Carbon-Free PSE

Carbon-Free PSE

PSE’s 2019 20-Year Plan

Every two years, each of Washington’s for-profit utilities must file a 20-year energy plan, known as an Integrated Resource Plan (IRP), with the Washington Utilities and Transportation Commission that outlines how the utility will bring energy to its customers.

What we said last year about the 2017 plan is still true: PSE’s 20-year plan is a blueprint for locking Washington into decades of fossil fuels and an outdated energy grid.

More about the 2017 plan here, but you get the picture.

If you or someone you know might be interested in attending a PSE “listening session” this fall to give input on PSE’s 20-year energy plan, or anything else they’re up to, click here to request that the event be held in Tacoma (which is centrally located and relatively convenient).

The 2019 planning process

Thanks to citizen participation in the 2017 hearings, PSE is starting to feel the weight of increased public attention. The 2019 planning cycle will now include four “IRP Advisory Group” meetings where public comments will be taken.

Your attendance at the first of these public comment events on August 28th is critical to drive home this point: PSE must come up with a blueprint for decarbonizing their electrical system in this planning cycle. No more business as usual! We cannot afford more delay.

Public Comment on PSE’s 20-year Plan
What: Public Comment Opportunity
When: Tuesday, August 28, 6:00 – 8:00pm
Where: Meydenbauer Center, Rooms 407 and 408, 1100 NE 6th Street, Bellevue 98004
PSE says they’ll validate on-site parking. The Bellevue Transit Center is one block away.

Please RSVP and share this event page.

Talking points now available: Here are seven key points, take your pick!

The full schedule of public comment meetings is available here.

Technical Advisory Group

The bulk of the planning work occurs in the Technical Advisory Group meetings, where the public can observe but public comment is limited.

Most of the first technical meeting on “Electric Resource Costs” was spent reviewing the set of generic power resources assembled for PSE by a consultant. From the response to stakeholder questions it was clear that the climate impacts of fracked gas were not included in this part of the cost calculation. We were told that the Social Cost of Carbon would be applied to upstream and downstream emissions in later modeling, but PSE has been resistant to accept that measure in the past. And clearly the economies of scale were being applied more to fracked gas than to wind: even the UTC representative remarked on it.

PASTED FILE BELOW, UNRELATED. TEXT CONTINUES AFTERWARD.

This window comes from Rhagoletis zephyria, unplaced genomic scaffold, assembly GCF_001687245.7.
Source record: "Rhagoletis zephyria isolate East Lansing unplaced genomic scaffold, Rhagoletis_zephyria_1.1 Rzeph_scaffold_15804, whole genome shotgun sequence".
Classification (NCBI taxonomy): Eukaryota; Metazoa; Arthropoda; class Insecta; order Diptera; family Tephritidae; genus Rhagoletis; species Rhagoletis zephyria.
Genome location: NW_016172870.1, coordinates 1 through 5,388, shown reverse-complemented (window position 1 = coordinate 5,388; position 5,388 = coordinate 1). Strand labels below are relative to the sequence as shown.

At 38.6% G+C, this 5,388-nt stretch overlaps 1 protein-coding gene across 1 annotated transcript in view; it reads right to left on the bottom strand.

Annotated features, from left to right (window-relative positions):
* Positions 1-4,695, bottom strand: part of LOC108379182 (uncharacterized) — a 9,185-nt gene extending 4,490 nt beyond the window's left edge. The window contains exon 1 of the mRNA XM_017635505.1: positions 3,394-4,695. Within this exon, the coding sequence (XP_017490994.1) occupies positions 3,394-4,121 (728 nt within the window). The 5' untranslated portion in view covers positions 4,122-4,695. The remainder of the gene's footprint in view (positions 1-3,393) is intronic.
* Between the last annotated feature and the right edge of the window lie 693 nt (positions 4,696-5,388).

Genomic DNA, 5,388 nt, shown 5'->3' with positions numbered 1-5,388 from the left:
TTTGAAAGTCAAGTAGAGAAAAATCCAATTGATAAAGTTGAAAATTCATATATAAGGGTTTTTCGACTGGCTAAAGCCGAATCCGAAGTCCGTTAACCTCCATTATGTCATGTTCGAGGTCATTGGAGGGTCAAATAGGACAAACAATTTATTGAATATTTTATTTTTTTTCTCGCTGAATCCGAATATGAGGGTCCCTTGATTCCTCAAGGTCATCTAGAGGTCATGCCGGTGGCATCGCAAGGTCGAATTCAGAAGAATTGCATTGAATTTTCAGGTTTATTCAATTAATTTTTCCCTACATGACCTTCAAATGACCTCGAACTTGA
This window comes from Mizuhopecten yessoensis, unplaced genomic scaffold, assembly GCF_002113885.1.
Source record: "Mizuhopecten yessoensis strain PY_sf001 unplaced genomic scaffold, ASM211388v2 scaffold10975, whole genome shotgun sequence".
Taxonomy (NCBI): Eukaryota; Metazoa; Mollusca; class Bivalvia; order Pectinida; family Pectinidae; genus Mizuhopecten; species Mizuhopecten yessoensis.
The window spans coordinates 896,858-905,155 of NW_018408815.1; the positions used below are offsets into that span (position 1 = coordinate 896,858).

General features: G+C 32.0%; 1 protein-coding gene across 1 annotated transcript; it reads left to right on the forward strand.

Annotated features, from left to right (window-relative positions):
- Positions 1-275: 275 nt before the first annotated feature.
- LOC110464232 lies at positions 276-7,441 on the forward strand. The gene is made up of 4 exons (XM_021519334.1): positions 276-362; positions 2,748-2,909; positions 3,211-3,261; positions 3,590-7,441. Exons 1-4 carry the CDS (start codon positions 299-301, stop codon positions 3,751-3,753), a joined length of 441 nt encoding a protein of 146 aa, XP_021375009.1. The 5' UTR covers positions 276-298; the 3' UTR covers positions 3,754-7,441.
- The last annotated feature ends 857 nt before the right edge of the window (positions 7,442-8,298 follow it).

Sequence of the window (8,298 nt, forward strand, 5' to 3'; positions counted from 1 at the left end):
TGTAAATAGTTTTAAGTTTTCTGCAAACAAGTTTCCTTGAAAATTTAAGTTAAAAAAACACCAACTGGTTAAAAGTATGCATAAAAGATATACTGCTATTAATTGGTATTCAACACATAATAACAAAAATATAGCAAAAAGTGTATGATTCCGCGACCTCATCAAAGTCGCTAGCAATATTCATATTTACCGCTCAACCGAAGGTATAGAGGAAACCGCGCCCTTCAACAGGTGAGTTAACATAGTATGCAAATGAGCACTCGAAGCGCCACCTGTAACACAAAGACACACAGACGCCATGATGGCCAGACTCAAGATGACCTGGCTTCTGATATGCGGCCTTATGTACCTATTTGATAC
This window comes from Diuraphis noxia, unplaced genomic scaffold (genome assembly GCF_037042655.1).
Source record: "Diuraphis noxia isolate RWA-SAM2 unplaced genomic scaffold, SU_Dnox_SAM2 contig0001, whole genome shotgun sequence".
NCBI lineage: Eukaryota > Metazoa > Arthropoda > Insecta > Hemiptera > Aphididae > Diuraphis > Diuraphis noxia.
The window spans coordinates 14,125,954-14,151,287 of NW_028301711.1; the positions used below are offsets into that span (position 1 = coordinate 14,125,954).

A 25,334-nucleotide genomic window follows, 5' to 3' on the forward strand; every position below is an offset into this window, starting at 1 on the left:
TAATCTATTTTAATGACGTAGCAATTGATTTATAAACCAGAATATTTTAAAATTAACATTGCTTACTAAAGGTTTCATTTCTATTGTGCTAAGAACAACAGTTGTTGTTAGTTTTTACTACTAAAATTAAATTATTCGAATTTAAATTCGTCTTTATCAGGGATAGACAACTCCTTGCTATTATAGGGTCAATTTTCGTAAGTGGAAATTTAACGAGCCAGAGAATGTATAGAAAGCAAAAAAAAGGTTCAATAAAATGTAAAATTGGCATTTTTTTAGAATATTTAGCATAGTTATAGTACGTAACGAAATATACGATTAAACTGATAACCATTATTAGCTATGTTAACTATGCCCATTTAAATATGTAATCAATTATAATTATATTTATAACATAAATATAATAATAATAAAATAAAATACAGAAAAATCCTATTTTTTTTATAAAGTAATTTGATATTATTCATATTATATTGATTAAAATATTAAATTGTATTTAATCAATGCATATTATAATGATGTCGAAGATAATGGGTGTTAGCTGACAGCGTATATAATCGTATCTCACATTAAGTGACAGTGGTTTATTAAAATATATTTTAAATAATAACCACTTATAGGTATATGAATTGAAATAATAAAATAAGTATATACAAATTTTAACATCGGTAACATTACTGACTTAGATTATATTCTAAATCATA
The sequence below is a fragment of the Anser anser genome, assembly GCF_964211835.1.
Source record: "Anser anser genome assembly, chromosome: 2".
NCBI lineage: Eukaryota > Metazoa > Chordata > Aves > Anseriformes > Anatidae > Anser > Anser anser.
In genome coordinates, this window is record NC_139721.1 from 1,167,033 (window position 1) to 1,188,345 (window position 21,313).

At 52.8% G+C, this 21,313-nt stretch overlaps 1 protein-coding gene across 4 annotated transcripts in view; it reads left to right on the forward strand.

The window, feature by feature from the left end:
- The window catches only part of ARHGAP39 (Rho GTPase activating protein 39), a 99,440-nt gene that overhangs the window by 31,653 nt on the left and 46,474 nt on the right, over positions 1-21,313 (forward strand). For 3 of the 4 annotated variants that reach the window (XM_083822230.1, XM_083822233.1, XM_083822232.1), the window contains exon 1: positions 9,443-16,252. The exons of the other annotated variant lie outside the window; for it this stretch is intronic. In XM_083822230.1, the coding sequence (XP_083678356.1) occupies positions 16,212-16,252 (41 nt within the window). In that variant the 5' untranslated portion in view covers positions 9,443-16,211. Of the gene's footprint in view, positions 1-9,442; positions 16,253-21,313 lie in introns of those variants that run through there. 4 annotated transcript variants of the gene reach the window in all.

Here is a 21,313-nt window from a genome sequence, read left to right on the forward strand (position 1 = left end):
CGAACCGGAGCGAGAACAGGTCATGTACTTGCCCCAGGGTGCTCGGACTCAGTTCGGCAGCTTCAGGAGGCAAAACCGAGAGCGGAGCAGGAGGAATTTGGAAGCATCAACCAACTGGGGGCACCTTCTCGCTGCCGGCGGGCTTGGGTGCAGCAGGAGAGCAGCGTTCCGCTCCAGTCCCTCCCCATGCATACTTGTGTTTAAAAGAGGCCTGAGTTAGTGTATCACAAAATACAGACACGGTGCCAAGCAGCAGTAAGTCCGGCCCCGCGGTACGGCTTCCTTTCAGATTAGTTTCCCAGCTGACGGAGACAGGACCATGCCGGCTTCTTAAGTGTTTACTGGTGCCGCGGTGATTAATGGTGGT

The next TAG meeting will be in September:

Technical Advisory Group Meeting #2
Topic: Preliminary Power and Natural Gas Prices and Natural Gas Resource Alternatives and Costs
Date: Tuesday, September 25, 2018
Time: Noon to 4:00pm
Location: TBD

Follow @PSEreporter on Twitter for day-of coverage of the #2019TAG meetings.

The complete agenda of TAG meetings is available here.

PSE cannot be trusted

PSE has been deceitful and capricious in their engagement with the public. Their long-range planning consistently falls short of the climate goals upon which our survival depends. Their for-profit business model is based on getting state approval for big capital projects and earning a guaranteed rate of return on their investment, not, as their expert greenwashing would have us believe, providing renewable energy.

As PSE’s own record of the 2019 kick-off meeting indicate, many participants raised concerns with PSE’s public engagement process and reliance on fossil fuels.

Your participation is needed to ensure that PSE plans for a future we can live in.